Marie Antoinette, Sophie and Chris in Toury
The walk was useful in that we noted where we could get mistletoe. It’s on practically every tree but often it is too high and out of reach. The French don’t decorate with mistletoe at Christmas but gather it for New Year.
Mistletoe grows on most old trees
We won’t get a white Christmas this year. It’ll be quite mild with rainy intervals but hopefully we’ll get out for the traditional walk after dinner…
Just a few hardy souls ventured out for a walk with us on a bleak Sunday morning. But despite a downpour as we started out, the cloud lifted a bit and we enjoyed the views from the vineyards and the forest tracks in the hills above Bray.
Pascale, Chris, David and Claire with Miriam & Michel
Chris had very cleverly planned his walk to finish at the porte ouverte at the cave of Christophe Perrin at Chazeux. We tasted each of the seven wines he has produced this year, four whites and three reds. You have to take into account that the wines are yet young but we very much liked the red Chapaize which I hear won the popular vote as it was practically sold out by the end of the weekend. We’ll save some to have with Christmas dinner.
Christophe Perrin (L) telling us about his wines
In cheerful mood by the 7th tasting
Despite the cold weather we enjoy the winter here as there is so much going on. The events by AFM-Téléthon to raise money for research into muscular dystrophy are just getting into gear. AFM-Téléthon is the French equivalent of Children in Need or Red Nose Day. It monopolises the first weekend in December when there is a marathon of 30 hours of fund raising TV.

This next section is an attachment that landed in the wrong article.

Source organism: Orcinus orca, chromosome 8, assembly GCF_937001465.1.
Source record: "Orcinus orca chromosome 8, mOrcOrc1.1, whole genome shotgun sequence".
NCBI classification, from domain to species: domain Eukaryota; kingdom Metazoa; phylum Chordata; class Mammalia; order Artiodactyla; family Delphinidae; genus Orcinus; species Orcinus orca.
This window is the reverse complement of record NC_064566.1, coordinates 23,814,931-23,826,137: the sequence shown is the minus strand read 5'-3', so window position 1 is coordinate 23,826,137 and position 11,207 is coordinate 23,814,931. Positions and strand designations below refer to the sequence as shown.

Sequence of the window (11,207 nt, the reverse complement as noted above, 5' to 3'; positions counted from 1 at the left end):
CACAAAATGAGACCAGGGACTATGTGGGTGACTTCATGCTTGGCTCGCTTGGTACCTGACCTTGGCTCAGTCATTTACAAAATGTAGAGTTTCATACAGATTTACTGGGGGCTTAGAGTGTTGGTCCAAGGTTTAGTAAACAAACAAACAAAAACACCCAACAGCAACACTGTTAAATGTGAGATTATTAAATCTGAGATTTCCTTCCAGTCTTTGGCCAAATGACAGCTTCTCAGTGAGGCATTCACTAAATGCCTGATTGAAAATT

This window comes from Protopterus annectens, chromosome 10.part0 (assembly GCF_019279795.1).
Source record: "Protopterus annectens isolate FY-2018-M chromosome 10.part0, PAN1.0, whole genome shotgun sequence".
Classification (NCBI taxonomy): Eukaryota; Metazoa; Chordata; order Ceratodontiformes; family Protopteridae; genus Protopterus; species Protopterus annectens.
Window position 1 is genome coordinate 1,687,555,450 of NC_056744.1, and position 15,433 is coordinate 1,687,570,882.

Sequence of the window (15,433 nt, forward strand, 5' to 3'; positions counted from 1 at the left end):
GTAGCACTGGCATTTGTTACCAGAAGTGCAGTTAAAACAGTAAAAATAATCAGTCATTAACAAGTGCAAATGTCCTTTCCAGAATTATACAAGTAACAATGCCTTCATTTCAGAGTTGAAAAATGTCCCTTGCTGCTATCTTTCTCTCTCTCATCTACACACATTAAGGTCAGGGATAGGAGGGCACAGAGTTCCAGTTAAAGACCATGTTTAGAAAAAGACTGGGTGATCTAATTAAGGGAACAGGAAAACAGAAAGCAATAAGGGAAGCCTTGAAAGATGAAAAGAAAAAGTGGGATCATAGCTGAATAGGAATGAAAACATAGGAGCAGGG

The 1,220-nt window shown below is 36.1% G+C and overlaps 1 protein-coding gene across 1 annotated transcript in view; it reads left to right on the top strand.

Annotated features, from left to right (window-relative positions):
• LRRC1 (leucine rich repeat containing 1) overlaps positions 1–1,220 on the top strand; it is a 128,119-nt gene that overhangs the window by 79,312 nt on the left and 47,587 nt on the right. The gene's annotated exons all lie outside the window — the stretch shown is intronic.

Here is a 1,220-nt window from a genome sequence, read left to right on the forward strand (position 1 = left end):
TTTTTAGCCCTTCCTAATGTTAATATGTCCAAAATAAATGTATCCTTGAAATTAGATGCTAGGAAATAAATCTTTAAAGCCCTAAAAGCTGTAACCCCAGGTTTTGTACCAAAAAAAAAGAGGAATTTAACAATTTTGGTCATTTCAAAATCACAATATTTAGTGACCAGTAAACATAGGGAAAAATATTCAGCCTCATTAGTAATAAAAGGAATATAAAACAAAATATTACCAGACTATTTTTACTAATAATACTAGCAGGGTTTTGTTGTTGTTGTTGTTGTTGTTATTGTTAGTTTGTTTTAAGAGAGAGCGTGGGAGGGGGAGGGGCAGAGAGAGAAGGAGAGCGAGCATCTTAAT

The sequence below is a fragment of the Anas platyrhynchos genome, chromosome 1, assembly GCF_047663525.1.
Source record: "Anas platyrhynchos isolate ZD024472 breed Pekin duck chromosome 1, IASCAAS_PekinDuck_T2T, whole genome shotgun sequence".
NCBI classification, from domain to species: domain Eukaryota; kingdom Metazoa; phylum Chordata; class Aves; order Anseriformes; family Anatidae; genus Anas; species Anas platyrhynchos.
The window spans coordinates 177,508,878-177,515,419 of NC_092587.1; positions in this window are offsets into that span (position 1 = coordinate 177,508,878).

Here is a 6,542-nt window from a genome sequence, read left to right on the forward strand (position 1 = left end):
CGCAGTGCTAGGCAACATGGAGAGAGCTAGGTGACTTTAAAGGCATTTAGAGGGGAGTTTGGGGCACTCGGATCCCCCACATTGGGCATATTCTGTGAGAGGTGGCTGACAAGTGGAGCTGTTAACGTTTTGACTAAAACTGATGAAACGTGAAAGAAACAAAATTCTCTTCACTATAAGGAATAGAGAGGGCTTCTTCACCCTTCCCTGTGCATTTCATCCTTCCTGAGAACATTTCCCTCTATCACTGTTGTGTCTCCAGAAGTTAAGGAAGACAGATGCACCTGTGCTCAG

On Sunday afternoon we enjoyed our first of many charity events, a line dance at Sennecé-lès-Mâcon. The hall was packed for the more popular numbers and it was a good experience to be dancing elbow to elbow with the other clubs, concentrating on not going to pot when all around go wrong (or could that be me?).
An enjoyable way to spend a cold wet afternoon
I think Téléthon must have done quite well yesterday seeing the amount of cakes and tarts consumed during the afternoon. And dancing is thirsty work.
Cormatin will devote the first weekend in December to raise money for Téléthon. Meanwhile next weekend it is the turn of the Oiseaux Rares, the group of 25 artists who will open their studios and workshops. It will be a busy time for the Cormatinois.
It’s been a weekend très chargé. Saturday was the day of the Foire de Saint-Martin. It’s a huge event with stalls filling the centre of Cluny in addition to the normal Saturday morning market. The livestock events took place on the Champ de Foire. As well as the judging, this year there was a show of equine ability with the horses from the Haras. The St Martin’s Fair is a tradition that is fading away in parts of France but in Cluny it seems to be getting bigger and bigger.
The horse fair
The horses brushed and plaited
and different breeds of sheep
Later in Cortambert there was a really good concert hosted by the Québec-Bourgogne Society. A group from Quebec, FolkloFolie, had been booked originally but the weather in Quebec has caused major flooding and the group were unable to leave Quebec on Tuesday as planned. So a more local duo, Emilio Armillès and Salvatore Gréco, appeared instead. Their show ‘Chansons de Toujours’ was a mixture of our favourite old French songs, some Quebec songs and some wonderful instrumentals on the guitar. All peppered with a touch of Naples and Spain, denoting the origins of Emilio and Salvatore.
Emilio Armillès (left) and Salvatore Gréco
This weekend there has also been a huge vide grenier in Cluny, filling the Griottons, the Boulodrome and the parking for the campsite. Bargains everywhere…
Lots of useful stuff outside…
and treasures in the Boulodrome
The weather is changing this weekend. It’s much chillier than the recent warm sunny days we have been used to. We’re enjoying a hectic few weeks before the quiet days of winter.